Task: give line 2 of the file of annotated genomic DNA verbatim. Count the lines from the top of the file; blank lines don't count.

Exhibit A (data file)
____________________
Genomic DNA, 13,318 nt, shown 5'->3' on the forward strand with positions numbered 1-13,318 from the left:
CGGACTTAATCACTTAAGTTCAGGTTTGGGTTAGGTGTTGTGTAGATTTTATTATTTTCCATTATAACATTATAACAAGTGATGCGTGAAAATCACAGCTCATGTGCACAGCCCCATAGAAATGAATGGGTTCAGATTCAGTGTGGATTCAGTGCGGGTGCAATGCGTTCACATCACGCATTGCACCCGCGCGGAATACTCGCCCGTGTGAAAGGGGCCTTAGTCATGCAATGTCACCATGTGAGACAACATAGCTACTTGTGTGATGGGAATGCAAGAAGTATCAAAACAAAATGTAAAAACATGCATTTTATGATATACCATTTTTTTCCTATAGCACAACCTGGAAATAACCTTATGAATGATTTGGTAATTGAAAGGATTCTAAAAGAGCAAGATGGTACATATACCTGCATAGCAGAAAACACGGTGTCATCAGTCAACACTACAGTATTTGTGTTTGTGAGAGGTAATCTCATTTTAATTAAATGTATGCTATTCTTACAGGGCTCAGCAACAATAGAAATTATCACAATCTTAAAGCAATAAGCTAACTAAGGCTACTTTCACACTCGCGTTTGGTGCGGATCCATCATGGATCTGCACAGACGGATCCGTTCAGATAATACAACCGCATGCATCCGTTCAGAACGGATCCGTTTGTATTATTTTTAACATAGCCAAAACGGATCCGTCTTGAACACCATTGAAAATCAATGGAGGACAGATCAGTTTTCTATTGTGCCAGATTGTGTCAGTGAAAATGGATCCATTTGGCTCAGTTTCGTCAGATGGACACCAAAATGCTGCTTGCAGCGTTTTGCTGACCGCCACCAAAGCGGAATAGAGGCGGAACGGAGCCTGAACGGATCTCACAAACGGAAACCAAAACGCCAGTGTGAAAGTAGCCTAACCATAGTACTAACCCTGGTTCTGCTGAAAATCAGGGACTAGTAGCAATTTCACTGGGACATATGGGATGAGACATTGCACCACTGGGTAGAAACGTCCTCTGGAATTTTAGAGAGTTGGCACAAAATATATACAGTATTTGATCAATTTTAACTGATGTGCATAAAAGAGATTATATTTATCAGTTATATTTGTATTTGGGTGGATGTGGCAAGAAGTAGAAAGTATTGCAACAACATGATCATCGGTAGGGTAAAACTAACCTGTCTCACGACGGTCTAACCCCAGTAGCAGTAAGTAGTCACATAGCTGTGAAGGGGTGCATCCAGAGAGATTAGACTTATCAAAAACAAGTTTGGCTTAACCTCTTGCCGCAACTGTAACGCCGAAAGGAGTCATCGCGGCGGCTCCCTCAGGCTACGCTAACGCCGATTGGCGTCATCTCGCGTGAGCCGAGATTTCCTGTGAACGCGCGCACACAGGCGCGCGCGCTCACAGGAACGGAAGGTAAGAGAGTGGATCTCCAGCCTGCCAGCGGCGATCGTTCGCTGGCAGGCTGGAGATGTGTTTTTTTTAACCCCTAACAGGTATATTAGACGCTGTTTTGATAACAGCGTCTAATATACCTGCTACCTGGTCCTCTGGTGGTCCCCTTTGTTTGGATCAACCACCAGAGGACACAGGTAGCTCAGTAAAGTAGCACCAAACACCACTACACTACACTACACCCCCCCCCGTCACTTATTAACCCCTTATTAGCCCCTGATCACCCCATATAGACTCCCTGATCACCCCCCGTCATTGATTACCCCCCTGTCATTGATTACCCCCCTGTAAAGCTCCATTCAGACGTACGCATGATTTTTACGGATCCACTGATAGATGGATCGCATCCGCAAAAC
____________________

CGGACTTAATCACTTAAGTTCAGGTTTGGGTTAGGTGTTGTGTAGATTTTATTATTTTCCATTATAACATTATAACAAGTGATGCGTGAAAATCACAGCTCATGTGCACAGCCCCATAGAAATGAATGGGTTCAGATTCAGTGTGGATTCAGTGCGGGTGCAATGCGTTCACATCACGCATTGCACCCGCGCGGAATACTCGCCCGTGTGAAAGGGGCCTTAGTCATGCAATGTCACCATGTGAGACAACATAGCTACTTGTGTGATGGGAATGCAAGAAGTATCAAAACAAAATGTAAAAACATGCATTTTATGATATACCATTTTTTTCCTATAGCACAACCTGGAAATAACCTTATGAATGATTTGGTAATTGAAAGGATTCTAAAAGAGCAAGATGGTACATATACCTGCATAGCAGAAAACACGGTGTCATCAGTCAACACTACAGTATTTGTGTTTGTGAGAGGTAATCTCATTTTAATTAAATGTATGCTATTCTTACAGGGCTCAGCAACAATAGAAATTATCACAATCTTAAAGCAATAAGCTAACTAAGGCTACTTTCACACTCGCGTTTGGTGCGGATCCATCATGGATCTGCACAGACGGATCCGTTCAGATAATACAACCGCATGCATCCGTTCAGAACGGATCCGTTTGTATTATTTTTAACATAGCCAAAACGGATCCGTCTTGAACACCATTGAAAATCAATGGAGGACAGATCAGTTTTCTATTGTGCCAGATTGTGTCAGTGAAAATGGATCCATTTGGCTCAGTTTCGTCAGATGGACACCAAAATGCTGCTTGCAGCGTTTTGCTGACCGCCACCAAAGCGGAATAGAGGCGGAACGGAGCCTGAACGGATCTCACAAACGGAAACCAAAACGCCAGTGTGAAAGTAGCCTAACCATAGTACTAACCCTGGTTCTGCTGAAAATCAGGGACTAGTAGCAATTTCACTGGGACATATGGGATGAGACATTGCACCACTGGGTAGAAACGTCCTCTGGAATTTTAGAGAGTTGGCACAAAATATATACAGTATTTGATCAATTTTAACTGATGTGCATAAAAGAGATTATATTTATCAGTTATATTTGTATTTGGGTGGATGTGGCAAGAAGTAGAAAGTATTGCAACAACATGATCATCGGTAGGGTAAAACTAACCTGTCTCACGACGGTCTAACCCCAGTAGCAGTAAGTAGTCACATAGCTGTGAAGGGGTGCATCCAGAGAGATTAGACTTATCAAAAACAAGTTTGGCTTAACCTCTTGCCGCAACTGTAACGCCGAAAGGAGTCATCGCGGCGGCTCCCTCAGGCTACGCTAACGCCGATTGGCGTCATCTCGCGTGAGCCGAGATTTCCTGTGAACGCGCGCACACAGGCGCGCGCGCTCACAGGAACGGAAGGTAAGAGAGTGGATCTCCAGCCTGCCAGCGGCGATCGTTCGCTGGCAGGCTGGAGATGTGTTTTTTTTAACCCCTAACAGGTATATTAGACGCTGTTTTGATAACAGCGTCTAATATACCTGCTACCTGGTCCTCTGGTGGTCCCCTTTGTTTGGATCAACCACCAGAGGACACAGGTAGCTCAGTAAAGTAGCACCAAACACCACTACACTACACTACACCCCCCCCCGTCACTTATTAACCCCTTATTAGCCCCTGATCACCCCATATAGACTCCCTGATCACCCCCCGTCATTGATTACCCCCCTGTCATTGATTACCCCCCTGTAAAGCTCCATTCAGACGTACGCATGATTTTTACGGATCCACTGATAGATGGATCGCATCCGCAAAAC